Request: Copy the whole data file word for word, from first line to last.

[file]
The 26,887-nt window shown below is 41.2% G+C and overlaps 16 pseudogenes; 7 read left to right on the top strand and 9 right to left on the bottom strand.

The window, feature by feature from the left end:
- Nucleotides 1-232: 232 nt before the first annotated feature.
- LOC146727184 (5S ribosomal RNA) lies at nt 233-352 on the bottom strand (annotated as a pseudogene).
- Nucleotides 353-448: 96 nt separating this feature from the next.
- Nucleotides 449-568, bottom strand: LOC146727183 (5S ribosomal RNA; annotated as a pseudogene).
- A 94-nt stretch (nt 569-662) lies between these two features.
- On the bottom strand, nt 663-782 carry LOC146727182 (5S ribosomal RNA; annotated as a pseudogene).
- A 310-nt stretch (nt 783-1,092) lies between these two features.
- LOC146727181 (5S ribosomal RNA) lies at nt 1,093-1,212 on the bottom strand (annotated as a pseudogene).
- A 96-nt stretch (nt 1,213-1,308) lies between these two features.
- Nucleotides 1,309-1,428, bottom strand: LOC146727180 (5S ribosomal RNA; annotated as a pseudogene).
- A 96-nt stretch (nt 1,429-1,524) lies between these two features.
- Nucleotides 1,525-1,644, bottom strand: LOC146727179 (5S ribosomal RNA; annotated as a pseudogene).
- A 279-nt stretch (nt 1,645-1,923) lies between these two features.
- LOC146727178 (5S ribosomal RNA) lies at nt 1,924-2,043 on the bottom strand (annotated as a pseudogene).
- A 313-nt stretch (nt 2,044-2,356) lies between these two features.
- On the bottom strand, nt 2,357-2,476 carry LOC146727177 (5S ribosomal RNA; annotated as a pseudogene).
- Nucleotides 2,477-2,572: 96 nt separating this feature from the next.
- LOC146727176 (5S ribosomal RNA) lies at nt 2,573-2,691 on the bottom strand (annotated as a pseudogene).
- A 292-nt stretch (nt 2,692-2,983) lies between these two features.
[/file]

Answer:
The 26,887-nt window shown below is 41.2% G+C and overlaps 16 pseudogenes; 7 read left to right on the top strand and 9 right to left on the bottom strand.

The window, feature by feature from the left end:
- Nucleotides 1-232: 232 nt before the first annotated feature.
- LOC146727184 (5S ribosomal RNA) lies at nt 233-352 on the bottom strand (annotated as a pseudogene).
- Nucleotides 353-448: 96 nt separating this feature from the next.
- Nucleotides 449-568, bottom strand: LOC146727183 (5S ribosomal RNA; annotated as a pseudogene).
- A 94-nt stretch (nt 569-662) lies between these two features.
- On the bottom strand, nt 663-782 carry LOC146727182 (5S ribosomal RNA; annotated as a pseudogene).
- A 310-nt stretch (nt 783-1,092) lies between these two features.
- LOC146727181 (5S ribosomal RNA) lies at nt 1,093-1,212 on the bottom strand (annotated as a pseudogene).
- A 96-nt stretch (nt 1,213-1,308) lies between these two features.
- Nucleotides 1,309-1,428, bottom strand: LOC146727180 (5S ribosomal RNA; annotated as a pseudogene).
- A 96-nt stretch (nt 1,429-1,524) lies between these two features.
- Nucleotides 1,525-1,644, bottom strand: LOC146727179 (5S ribosomal RNA; annotated as a pseudogene).
- A 279-nt stretch (nt 1,645-1,923) lies between these two features.
- LOC146727178 (5S ribosomal RNA) lies at nt 1,924-2,043 on the bottom strand (annotated as a pseudogene).
- A 313-nt stretch (nt 2,044-2,356) lies between these two features.
- On the bottom strand, nt 2,357-2,476 carry LOC146727177 (5S ribosomal RNA; annotated as a pseudogene).
- Nucleotides 2,477-2,572: 96 nt separating this feature from the next.
- LOC146727176 (5S ribosomal RNA) lies at nt 2,573-2,691 on the bottom strand (annotated as a pseudogene).
- A 292-nt stretch (nt 2,692-2,983) lies between these two features.